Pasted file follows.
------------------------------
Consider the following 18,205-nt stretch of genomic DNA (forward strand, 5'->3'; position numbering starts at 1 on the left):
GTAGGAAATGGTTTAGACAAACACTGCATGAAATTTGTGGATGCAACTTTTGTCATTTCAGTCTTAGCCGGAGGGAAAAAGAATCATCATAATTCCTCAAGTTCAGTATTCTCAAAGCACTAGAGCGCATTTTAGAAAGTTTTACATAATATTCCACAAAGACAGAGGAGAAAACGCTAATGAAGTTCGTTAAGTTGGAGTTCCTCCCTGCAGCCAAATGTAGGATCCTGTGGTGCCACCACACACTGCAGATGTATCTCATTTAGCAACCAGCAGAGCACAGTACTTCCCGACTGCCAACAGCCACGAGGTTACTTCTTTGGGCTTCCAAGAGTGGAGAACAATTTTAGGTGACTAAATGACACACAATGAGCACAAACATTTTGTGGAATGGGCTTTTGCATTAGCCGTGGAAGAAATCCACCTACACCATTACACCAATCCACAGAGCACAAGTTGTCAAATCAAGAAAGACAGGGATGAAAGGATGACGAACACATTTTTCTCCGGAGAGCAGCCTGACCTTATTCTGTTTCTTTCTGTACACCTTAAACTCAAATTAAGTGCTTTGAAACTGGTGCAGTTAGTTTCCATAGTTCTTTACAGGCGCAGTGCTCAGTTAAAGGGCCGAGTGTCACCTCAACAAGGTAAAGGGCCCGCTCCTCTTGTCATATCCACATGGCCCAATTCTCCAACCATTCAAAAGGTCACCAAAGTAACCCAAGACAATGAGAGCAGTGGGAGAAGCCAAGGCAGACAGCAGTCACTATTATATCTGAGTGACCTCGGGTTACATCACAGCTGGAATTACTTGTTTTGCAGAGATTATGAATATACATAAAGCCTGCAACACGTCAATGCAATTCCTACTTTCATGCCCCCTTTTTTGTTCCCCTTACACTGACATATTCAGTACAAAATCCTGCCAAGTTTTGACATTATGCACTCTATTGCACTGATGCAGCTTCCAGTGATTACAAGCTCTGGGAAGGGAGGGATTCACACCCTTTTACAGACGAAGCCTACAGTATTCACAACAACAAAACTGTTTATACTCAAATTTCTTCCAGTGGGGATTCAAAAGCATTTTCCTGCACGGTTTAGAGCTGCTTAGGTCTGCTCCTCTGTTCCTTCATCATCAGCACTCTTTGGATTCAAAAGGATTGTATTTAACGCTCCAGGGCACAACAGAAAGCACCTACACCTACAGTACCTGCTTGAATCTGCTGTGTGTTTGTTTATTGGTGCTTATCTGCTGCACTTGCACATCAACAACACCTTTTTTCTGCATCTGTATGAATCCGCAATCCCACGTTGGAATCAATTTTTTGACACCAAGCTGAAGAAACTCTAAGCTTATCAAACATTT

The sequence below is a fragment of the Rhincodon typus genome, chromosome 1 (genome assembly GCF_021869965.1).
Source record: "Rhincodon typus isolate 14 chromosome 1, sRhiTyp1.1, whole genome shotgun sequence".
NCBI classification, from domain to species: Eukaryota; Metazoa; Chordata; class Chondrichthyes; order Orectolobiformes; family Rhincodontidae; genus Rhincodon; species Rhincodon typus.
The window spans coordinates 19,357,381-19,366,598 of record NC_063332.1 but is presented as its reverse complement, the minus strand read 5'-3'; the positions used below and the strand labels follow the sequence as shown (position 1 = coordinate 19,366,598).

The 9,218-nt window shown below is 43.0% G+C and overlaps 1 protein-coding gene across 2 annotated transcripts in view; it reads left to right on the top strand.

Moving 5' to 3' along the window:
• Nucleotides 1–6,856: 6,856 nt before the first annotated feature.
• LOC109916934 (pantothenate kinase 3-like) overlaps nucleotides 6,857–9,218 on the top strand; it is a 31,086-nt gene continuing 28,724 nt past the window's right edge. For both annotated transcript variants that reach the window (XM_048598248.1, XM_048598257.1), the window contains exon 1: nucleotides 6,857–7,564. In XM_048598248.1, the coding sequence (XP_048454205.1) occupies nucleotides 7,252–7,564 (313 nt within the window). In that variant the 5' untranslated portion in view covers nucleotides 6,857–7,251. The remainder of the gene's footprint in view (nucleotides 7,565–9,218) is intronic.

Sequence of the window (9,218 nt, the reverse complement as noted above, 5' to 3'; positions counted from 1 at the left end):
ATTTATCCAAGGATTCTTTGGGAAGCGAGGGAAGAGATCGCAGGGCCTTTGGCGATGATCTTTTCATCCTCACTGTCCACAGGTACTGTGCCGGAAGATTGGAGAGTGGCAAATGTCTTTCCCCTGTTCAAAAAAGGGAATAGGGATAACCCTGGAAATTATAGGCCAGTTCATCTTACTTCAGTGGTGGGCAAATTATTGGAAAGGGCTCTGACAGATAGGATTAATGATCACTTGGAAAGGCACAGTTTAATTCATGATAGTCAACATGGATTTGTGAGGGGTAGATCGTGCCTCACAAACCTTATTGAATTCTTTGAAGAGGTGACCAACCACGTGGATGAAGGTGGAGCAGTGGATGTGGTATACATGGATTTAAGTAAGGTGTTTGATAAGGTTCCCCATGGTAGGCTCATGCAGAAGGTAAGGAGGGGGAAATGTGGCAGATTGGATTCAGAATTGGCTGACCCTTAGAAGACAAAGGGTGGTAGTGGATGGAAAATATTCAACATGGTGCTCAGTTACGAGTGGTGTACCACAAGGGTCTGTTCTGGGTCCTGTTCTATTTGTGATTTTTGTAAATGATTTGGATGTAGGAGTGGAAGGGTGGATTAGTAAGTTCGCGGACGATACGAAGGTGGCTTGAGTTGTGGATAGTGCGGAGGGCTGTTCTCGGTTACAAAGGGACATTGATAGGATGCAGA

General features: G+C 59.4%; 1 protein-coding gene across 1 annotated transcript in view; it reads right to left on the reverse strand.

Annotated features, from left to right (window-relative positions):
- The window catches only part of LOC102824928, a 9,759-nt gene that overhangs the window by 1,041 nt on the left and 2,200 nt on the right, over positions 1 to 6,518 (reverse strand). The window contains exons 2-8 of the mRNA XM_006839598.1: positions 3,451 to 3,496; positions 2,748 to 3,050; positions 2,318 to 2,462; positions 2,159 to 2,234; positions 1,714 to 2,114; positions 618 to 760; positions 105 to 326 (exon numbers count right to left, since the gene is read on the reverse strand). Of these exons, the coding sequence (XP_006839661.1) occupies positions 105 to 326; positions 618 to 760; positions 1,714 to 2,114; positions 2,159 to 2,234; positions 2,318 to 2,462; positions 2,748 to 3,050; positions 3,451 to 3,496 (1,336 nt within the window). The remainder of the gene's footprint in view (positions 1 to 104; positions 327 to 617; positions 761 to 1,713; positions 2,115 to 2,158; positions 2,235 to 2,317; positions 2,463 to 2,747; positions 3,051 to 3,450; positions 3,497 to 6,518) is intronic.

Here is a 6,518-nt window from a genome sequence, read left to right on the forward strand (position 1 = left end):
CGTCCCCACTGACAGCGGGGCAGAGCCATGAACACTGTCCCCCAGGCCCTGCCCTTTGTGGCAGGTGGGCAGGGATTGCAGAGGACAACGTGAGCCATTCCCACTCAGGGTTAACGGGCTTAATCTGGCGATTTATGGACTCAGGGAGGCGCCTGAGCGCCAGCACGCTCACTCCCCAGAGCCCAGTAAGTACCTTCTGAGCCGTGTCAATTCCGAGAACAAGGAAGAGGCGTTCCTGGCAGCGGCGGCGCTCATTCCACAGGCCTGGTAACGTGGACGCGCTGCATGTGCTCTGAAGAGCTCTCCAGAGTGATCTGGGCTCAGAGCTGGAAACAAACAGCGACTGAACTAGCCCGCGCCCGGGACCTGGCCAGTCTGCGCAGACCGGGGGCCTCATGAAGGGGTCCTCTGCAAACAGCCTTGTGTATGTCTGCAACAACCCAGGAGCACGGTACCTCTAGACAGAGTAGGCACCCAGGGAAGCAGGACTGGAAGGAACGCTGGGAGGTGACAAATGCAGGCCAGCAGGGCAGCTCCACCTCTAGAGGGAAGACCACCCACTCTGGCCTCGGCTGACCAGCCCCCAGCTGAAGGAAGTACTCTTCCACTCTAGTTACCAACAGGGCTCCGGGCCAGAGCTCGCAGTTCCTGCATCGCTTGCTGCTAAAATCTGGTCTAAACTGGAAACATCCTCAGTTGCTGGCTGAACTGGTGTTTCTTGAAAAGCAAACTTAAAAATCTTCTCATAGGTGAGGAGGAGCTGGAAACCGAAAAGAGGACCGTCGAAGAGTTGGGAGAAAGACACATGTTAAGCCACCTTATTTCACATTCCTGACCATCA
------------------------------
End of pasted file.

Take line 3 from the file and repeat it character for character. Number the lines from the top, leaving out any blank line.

The sequence below is a fragment of the Rhincodon typus genome, chromosome 1 (genome assembly GCF_021869965.1).